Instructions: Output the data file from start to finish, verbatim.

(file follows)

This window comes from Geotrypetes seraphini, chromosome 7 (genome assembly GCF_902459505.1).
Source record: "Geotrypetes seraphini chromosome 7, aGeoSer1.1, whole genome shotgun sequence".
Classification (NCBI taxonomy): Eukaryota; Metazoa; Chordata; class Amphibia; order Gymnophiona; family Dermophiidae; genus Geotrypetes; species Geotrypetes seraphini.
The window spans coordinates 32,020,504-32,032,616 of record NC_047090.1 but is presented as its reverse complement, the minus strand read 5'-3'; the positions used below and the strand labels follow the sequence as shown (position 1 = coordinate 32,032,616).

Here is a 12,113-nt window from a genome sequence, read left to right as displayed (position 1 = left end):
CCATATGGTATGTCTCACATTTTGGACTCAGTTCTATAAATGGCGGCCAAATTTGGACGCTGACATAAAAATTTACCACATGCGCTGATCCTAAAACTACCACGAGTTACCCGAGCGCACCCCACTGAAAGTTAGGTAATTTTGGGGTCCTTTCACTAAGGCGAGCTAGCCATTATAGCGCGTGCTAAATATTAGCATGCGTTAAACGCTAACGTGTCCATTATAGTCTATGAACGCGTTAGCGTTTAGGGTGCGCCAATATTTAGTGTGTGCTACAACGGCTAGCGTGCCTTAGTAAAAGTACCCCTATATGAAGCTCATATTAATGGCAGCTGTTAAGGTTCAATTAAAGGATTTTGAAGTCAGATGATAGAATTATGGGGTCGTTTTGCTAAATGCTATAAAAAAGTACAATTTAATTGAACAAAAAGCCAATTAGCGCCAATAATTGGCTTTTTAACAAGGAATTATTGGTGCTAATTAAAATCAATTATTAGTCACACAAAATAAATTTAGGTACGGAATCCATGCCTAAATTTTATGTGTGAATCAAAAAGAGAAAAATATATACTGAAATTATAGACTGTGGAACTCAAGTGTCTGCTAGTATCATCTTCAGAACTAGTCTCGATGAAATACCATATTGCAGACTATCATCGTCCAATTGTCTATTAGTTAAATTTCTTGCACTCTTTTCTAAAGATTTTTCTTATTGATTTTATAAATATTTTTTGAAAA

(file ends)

This window comes from Geotrypetes seraphini, chromosome 7 (genome assembly GCF_902459505.1).
Source record: "Geotrypetes seraphini chromosome 7, aGeoSer1.1, whole genome shotgun sequence".
Classification (NCBI taxonomy): Eukaryota; Metazoa; Chordata; class Amphibia; order Gymnophiona; family Dermophiidae; genus Geotrypetes; species Geotrypetes seraphini.
The window spans coordinates 32,020,504-32,032,616 of record NC_047090.1 but is presented as its reverse complement, the minus strand read 5'-3'; the positions used below and the strand labels follow the sequence as shown (position 1 = coordinate 32,032,616).

Here is a 12,113-nt window from a genome sequence, read left to right as displayed (position 1 = left end):
CCATATGGTATGTCTCACATTTTGGACTCAGTTCTATAAATGGCGGCCAAATTTGGACGCTGACATAAAAATTTACCACATGCGCTGATCCTAAAACTACCACGAGTTACCCGAGCGCACCCCACTGAAAGTTAGGTAATTTTGGGGTCCTTTCACTAAGGCGAGCTAGCCATTATAGCGCGTGCTAAATATTAGCATGCGTTAAACGCTAACGTGTCCATTATAGTCTATGAACGCGTTAGCGTTTAGGGTGCGCCAATATTTAGTGTGTGCTACAACGGCTAGCGTGCCTTAGTAAAAGTACCCCTATATGAAGCTCATATTAATGGCAGCTGTTAAGGTTCAATTAAAGGATTTTGAAGTCAGATGATAGAATTATGGGGTCGTTTTGCTAAATGCTATAAAAAAGTACAATTTAATTGAACAAAAAGCCAATTAGCGCCAATAATTGGCTTTTTAACAAGGAATTATTGGTGCTAATTAAAATCAATTATTAGTCACACAAAATAAATTTAGGTACGGAATCCATGCCTAAATTTTATGTGTGAATCAAAAAGAGAAAAATATATACTGAAATTATAGACTGTGGAACTCAAGTGTCTGCTAGTATCATCTTCAGAACTAGTCTCGATGAAATACCATATTGCAGACTATCATCGTCCAATTGTCTATTAGTTAAATTTCTTGCACTCTTTTCTAAAGATTTTTCTTATTGATTTTATAAATATTTTTTGAAAA